Rain and a fully booked hostel
The next day was tough. It was cloudy, and it rained almost throughout the day. Shekhar was going to work throughout the week and we were planning a bike trip to North Sikkim that weekend. But it seemed like our plans would go for a toss. I even checked if we could leave Sikkim and go to Himachal/Uttarakhand. To make things worse, we had booked the dorms till that night only, and the hostel was fully booked the next day. I started looking at other hostels in Gangtok, but all the good ones were booked. Eventually, Shekhar went down and sorted it out. They agreed to add extra mattresses in the common space for the two of us for a night, then we would spend the next night in a private room, and the following two nights in another dorm. Thus we would end up staying all over the hostel that week. That became the theme of our stay (and of all the people who stayed in that hostel for long).
Gangtok solo sightseeing
The next day the weather gods shined on us. It was sunny in the morning. I decided to make use of it and set out to explore MG road - the heart of Gangtok. I roamed around there and in Lal Bazar. Once bored, I checked Google Maps and found Namnang View Point. I walked there through a series of stairs and entered the walkaway from the remote end. It was empty till I reached the actual viewpoint. There was one noisy family clicking selfies. I loitered around till they left and then spent some time there. I got out of the other end of the walkway and found Gangtok Ropeway. It was cheap, so I decided to give it a go. The ropeway offered good views of the surrounding hills and was fun.
It was already lunchtime and I was supposed to have lunch at the hostel, so I started moving toward MG marg. On MG marg, they had some function for Sikkim state day and there were dance performances by representatives from all the northeastern states. I watched a couple of them and reluctantly left for the hostel.
Up until that point, I had not taken a shared cab back to the hostel. I tried getting one based on whatever information I had and ended up in another part of the city, 3.5km away from the hostel. I asked around and got into another shared cab from there, but that was going back in the direction of the market so got down midway and walked back to the hostel. On the way back, I had to climb a set of steep stairs to reach a road above the hostel and then climb down near the hostel. By the time I reached the hostel, I was exhausted. After this, I made sure that I understood how to get to the hostel using shared taxis. That night, a few of us played UNO and Adulting Can Wait(a card game similar to Cards Against Humanity). It was fun.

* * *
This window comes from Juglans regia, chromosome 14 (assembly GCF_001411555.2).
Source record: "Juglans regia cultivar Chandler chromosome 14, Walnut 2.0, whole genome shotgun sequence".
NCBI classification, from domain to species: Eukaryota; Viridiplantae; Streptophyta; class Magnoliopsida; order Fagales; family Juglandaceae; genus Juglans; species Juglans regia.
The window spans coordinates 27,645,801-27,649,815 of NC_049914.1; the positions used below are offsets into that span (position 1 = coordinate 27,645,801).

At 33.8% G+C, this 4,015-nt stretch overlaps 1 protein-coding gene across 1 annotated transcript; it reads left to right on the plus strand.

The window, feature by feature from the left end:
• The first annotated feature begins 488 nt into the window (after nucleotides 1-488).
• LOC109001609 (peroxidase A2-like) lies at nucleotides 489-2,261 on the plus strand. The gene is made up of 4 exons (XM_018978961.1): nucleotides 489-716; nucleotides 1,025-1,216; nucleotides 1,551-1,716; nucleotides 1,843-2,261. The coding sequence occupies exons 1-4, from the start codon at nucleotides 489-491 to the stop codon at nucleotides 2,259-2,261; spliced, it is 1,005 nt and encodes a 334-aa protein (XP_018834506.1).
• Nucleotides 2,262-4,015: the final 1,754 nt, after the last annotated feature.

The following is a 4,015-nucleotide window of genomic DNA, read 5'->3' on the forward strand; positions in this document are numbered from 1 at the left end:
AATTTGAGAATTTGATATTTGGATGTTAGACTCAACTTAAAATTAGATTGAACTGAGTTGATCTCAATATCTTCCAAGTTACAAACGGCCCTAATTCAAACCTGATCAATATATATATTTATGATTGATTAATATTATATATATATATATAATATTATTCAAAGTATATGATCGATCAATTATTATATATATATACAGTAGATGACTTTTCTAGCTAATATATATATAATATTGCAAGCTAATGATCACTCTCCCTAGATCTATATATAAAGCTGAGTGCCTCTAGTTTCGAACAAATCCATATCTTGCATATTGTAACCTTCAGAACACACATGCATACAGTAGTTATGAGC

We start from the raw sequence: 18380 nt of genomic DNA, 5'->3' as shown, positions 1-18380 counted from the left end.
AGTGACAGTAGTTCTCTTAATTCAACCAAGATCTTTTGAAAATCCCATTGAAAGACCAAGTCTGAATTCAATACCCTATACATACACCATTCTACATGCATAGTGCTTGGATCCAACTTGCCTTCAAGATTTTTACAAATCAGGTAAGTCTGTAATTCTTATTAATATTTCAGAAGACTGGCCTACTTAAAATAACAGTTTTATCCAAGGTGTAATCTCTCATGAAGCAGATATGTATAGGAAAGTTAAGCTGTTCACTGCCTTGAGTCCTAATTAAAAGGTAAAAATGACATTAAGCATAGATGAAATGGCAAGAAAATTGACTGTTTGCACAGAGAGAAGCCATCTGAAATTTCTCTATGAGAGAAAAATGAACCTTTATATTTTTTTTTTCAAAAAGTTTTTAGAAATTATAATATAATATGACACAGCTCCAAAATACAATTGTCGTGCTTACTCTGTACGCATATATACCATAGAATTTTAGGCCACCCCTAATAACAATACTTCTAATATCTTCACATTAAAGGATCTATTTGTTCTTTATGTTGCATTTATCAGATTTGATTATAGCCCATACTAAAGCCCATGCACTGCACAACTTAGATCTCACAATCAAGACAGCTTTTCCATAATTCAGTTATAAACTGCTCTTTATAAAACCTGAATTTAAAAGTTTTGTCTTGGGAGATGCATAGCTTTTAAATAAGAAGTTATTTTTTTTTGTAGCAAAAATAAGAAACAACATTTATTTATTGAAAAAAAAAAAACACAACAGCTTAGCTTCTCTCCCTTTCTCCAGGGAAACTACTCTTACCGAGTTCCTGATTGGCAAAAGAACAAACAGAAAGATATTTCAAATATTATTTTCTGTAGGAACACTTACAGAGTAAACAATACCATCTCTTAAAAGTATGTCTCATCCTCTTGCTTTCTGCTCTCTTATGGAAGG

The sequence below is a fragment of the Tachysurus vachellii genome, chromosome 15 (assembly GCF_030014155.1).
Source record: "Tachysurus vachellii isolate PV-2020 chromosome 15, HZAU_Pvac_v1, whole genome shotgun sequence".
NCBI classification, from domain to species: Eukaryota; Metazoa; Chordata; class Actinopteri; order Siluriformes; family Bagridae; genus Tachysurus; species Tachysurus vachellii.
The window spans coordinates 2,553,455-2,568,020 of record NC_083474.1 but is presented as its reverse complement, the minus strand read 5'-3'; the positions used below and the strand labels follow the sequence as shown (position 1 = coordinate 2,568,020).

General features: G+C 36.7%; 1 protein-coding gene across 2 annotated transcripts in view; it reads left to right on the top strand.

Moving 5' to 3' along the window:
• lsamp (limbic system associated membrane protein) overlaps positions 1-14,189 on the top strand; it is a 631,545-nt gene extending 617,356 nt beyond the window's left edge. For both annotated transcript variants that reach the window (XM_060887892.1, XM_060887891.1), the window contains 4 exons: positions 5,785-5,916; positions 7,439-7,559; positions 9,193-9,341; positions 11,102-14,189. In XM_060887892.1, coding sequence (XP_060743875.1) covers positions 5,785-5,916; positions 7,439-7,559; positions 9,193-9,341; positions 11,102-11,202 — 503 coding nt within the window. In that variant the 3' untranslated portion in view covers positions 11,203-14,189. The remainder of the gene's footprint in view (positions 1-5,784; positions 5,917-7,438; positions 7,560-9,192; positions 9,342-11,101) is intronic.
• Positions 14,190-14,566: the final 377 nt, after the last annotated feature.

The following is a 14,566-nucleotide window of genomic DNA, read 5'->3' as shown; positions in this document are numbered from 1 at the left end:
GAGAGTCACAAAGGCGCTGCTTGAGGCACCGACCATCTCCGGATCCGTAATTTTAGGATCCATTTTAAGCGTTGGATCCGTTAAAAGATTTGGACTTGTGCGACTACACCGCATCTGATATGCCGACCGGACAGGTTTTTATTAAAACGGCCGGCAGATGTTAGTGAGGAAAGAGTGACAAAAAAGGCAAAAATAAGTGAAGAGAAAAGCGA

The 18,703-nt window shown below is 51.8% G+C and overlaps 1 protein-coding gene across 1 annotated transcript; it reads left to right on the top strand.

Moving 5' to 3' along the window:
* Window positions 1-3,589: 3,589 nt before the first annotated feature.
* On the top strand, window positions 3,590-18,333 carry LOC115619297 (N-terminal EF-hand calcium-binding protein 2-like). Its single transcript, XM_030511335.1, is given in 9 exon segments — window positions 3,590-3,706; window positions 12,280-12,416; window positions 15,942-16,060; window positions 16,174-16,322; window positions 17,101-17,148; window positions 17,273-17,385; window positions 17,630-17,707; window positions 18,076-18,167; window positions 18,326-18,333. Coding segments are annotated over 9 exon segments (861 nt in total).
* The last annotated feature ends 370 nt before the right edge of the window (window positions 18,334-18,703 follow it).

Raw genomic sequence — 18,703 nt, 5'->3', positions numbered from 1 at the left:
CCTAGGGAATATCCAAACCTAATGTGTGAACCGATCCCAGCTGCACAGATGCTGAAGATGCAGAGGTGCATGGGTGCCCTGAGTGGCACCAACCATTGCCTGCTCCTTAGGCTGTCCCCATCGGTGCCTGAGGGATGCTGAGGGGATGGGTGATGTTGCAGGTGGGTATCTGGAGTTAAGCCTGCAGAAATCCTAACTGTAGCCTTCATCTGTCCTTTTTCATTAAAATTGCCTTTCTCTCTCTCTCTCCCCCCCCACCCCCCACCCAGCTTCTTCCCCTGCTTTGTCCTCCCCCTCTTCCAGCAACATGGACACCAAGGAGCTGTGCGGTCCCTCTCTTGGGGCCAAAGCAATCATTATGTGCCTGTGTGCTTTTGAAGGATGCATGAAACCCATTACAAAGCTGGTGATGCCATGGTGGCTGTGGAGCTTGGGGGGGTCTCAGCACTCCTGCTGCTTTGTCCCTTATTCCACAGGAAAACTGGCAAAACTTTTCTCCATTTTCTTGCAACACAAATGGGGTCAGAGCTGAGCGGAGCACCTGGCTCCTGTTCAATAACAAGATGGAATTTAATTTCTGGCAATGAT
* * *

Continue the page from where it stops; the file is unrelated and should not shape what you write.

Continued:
Ranka monastery had been recommended by many blogs. Plus, it was at a scenic location. From the hostel, I got to know about Ranka taxi stand. I checked maps and made a mental note of where to get down in Ranka and how much I would have to walk. It looked like it was going to rain, but I decided to go anyway. I got into a shared cab going to Ranka village and asked the driver to drop me near Ranka monastery. That was my first 10-seater shared cab ride in Sikkim. It was a bit uncomfortable but scenic ride. It started raining heavily on the way to Ranka.
The shared cab driver dropped me near Ranka village and directed me towards a shortcut to the monastery. That path went through dense tree coverings and was a bit scary, but it ended right at the monastery. I had a windcheater, but my trackpants were fully wet when I reached. The monastery was indeed beautiful. Its front walls were adorned with beautiful wall murals. It offered magnificent views of the surrounding mountains with clouds floating around adding to the beauty.
When I reached there, it was prayer time. There were a bunch of tourists, though we were not allowed to go inside the prayer hall. We stood outside and watched. Most tourists couldn’t just stand quietly and observe in peace. I waited till all of them went back. Luckily, no tourists came for the next 20-30 minutes. Those few minutes were serene. There is something in the instruments they play at monasteries during the prayers. Brings goosebumps to me.
The weather had cleared by the time the prayers finished. I had lunch at a restaurant on the monastery campus and walked back to the point from where I could get a shared cab. I flagged down a passing car which agreed to drop me at Gangtok on a shared cab fare. The return ride was also scenic, with glimpses of Gangtok city from the opposite mountains.